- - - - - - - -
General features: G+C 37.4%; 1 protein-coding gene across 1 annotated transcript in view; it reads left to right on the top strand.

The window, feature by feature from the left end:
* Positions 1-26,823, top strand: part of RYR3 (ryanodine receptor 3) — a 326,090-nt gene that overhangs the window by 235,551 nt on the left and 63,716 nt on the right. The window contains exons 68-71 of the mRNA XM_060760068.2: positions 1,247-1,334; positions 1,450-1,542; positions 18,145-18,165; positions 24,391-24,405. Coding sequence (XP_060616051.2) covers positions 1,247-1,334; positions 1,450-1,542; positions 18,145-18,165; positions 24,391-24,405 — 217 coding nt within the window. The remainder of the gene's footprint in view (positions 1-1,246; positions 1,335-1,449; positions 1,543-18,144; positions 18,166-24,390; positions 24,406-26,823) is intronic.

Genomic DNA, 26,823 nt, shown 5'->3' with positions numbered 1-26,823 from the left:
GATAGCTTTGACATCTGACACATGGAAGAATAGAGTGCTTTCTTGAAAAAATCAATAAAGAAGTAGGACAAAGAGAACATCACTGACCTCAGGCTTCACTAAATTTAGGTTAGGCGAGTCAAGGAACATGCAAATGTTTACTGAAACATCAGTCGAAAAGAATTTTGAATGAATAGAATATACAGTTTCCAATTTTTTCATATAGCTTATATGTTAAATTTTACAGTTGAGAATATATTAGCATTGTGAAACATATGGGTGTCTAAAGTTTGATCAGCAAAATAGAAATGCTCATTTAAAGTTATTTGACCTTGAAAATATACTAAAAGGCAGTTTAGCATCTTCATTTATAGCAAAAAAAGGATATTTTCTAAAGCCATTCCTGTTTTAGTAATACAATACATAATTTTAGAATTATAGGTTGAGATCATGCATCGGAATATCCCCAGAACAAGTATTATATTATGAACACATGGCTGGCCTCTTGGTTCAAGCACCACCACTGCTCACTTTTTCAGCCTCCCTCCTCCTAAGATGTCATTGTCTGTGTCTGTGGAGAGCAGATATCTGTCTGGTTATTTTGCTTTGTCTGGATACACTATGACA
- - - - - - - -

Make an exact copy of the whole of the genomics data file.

General features: G+C 37.4%; 1 protein-coding gene across 1 annotated transcript in view; it reads left to right on the top strand.

The window, feature by feature from the left end:
* Positions 1-26,823, top strand: part of RYR3 (ryanodine receptor 3) — a 326,090-nt gene that overhangs the window by 235,551 nt on the left and 63,716 nt on the right. The window contains exons 68-71 of the mRNA XM_060760068.2: positions 1,247-1,334; positions 1,450-1,542; positions 18,145-18,165; positions 24,391-24,405. Coding sequence (XP_060616051.2) covers positions 1,247-1,334; positions 1,450-1,542; positions 18,145-18,165; positions 24,391-24,405 — 217 coding nt within the window. The remainder of the gene's footprint in view (positions 1-1,246; positions 1,335-1,449; positions 1,543-18,144; positions 18,166-24,390; positions 24,406-26,823) is intronic.

Genomic DNA, 26,823 nt, shown 5'->3' with positions numbered 1-26,823 from the left:
GATAGCTTTGACATCTGACACATGGAAGAATAGAGTGCTTTCTTGAAAAAATCAATAAAGAAGTAGGACAAAGAGAACATCACTGACCTCAGGCTTCACTAAATTTAGGTTAGGCGAGTCAAGGAACATGCAAATGTTTACTGAAACATCAGTCGAAAAGAATTTTGAATGAATAGAATATACAGTTTCCAATTTTTTCATATAGCTTATATGTTAAATTTTACAGTTGAGAATATATTAGCATTGTGAAACATATGGGTGTCTAAAGTTTGATCAGCAAAATAGAAATGCTCATTTAAAGTTATTTGACCTTGAAAATATACTAAAAGGCAGTTTAGCATCTTCATTTATAGCAAAAAAAGGATATTTTCTAAAGCCATTCCTGTTTTAGTAATACAATACATAATTTTAGAATTATAGGTTGAGATCATGCATCGGAATATCCCCAGAACAAGTATTATATTATGAACACATGGCTGGCCTCTTGGTTCAAGCACCACCACTGCTCACTTTTTCAGCCTCCCTCCTCCTAAGATGTCATTGTCTGTGTCTGTGGAGAGCAGATATCTGTCTGGTTATTTTGCTTTGTCTGGATACACTATGACA